“No one has a clue,” said U.S. Rep. Mike Quigley (D-Ill.). “There is concern among his colleagues. ... Anybody there could understand that. It’s a stressful occupation.”

“You can’t always tell how one feels by how one looks, so he did look fine,” said Rep. Danny Davis (D-Ill.) The statement “pretty much indicates that, upon further review, it was determined that it was worse than first suspected. I just hope that he’s going to be OK. Jesse Jackson Jr. is one of the most able members of Congress. ”

Should Jackson’s “serious ... physical and emotional ailments” announced by his office Thursday force him to withdraw as the Democratic nominee for Congress before Nov. 6, the official with the power to name his replacement on the ballot would be Cook County Democratic Party Chairman Joe Berrios, who also serves as county assessor.

About 70,000 Democratic votes were cast in the Cook County portion of the 2nd Congressional District in the March primary election, versus a little less than 5,000 each in the Will County and Kankakee County portions of the district, meaning Berrios would have the greatest say because he is the committeeman with the greatest share of the weighted vote.

The aldermen whose wards dominate the city portion of the district are Jackson’s wife Ald. Sandi Jackson (7th); Ald. Anthony Beale (9th) and Ald. John Pope (10th).

Watkins had issued a three-sentence statement June 25 announcing: “On Sunday, June 10th, Congressman Jesse L. Jackson Jr. went on a medical leave of absence and is being treated for exhaustion. He asks that you respect his family’s privacy. His offices remain open to serve residents of the Second District.”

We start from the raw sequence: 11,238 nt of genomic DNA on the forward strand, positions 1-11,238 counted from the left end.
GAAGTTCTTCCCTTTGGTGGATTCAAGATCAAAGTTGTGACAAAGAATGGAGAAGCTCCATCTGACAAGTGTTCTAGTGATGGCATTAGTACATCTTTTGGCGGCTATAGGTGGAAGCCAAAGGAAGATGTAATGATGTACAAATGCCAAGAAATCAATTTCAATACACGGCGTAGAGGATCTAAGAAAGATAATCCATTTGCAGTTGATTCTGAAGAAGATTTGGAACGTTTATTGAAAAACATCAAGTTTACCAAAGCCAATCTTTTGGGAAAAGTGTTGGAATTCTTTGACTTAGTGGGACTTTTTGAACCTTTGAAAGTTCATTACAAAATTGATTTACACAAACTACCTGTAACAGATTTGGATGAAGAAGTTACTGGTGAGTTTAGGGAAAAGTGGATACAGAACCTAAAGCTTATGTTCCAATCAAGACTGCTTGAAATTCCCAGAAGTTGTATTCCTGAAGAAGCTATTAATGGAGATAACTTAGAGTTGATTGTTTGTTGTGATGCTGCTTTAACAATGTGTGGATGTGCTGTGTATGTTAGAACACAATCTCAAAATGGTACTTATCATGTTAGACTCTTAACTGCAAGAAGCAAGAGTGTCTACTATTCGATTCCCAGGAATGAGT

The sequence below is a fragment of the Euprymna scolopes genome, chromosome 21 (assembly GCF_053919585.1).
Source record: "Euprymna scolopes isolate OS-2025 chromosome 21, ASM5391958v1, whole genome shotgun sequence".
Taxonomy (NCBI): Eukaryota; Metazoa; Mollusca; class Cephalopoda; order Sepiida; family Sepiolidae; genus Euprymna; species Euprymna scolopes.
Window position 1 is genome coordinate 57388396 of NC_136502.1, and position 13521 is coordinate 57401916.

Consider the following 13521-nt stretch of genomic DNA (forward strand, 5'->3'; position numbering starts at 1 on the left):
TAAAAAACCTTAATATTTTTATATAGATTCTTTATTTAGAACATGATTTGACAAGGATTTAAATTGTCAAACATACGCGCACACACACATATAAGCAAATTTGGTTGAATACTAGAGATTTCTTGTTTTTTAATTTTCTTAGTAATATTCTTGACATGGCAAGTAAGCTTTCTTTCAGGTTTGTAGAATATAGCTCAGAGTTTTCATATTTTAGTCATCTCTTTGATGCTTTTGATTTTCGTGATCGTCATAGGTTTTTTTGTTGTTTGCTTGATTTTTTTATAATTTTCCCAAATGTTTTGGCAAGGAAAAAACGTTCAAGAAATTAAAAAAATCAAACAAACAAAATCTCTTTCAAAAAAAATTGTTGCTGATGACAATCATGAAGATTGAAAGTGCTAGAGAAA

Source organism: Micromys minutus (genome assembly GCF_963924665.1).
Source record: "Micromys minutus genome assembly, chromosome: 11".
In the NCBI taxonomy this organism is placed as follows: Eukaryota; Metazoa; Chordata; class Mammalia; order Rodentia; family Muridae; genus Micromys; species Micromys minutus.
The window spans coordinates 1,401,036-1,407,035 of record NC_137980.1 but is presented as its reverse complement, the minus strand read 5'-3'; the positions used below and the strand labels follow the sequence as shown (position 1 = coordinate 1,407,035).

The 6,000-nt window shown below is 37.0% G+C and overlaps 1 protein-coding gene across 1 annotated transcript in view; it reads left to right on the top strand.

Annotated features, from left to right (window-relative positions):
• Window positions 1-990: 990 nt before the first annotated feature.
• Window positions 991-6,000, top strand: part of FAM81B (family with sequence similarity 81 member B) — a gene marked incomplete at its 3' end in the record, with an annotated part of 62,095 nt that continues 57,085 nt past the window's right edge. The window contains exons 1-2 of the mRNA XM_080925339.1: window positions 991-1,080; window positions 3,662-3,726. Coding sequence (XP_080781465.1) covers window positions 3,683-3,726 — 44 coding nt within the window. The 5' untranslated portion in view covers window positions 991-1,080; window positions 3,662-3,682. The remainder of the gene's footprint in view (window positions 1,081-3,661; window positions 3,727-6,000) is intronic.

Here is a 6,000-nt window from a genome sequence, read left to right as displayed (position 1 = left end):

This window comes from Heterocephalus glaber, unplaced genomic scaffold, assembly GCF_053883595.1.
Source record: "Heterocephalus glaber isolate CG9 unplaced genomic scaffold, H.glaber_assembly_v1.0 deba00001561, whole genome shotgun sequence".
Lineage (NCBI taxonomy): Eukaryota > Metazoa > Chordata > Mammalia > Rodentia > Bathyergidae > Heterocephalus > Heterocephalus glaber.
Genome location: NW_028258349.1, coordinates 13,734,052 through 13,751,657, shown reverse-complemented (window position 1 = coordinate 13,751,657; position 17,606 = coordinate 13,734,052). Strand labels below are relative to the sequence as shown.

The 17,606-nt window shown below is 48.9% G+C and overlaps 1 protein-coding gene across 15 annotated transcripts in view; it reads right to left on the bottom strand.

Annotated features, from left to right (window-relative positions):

His wife, Ald. Jackson, has offered only brief comments, telling fellow City Council members last week: “I think it’s important to say I love my husband. As a wife, my primary concern is that of my children. I just want to make sure that they’re taken care of, provided for.”

Last month, a fund-raiser and Jackson family friend — Raghuveer Nayak — was arrested by federal authorities on charges he was involved in a business fraud scheme.

Jackson, 47, already was on his leave by then, according to his attorney, Paul Langer, who said last week that Jackson’s absence isn’t related to the Nayak case. “I can tell you unequivocally it is unrelated to the arrest of Mr. Nayak,” Langer said.

For several years, Nayak has been a thorn in Jackson’s side, since then-Gov. Rod Blagojevich was caught on a secretly recorded FBI tape saying that Nayak, acting as an emissary for Jackson, had made what Blagojevich believed was a $1.5 million offer in exchange for a hoped-for appointment by the governor to the U.S. Senate seat being vacated by Barack Obama following his 2008 election as president.

Jackson has repeatedly denied he authorized anyone to approach Blagojevich on his behalf and has never been charged.

But he is facing a House Ethics Committee investigation concerning allegations tied to the Blagojevich case.

Sandi Jackson has admitted to a rough spot in the couple’s marriage two years ago after Nayak was revealed to have paid for plane tickets for a “social acquaintance” of her husband so the congressman could rendezvous with the woman.

Jackson first won office in 1995.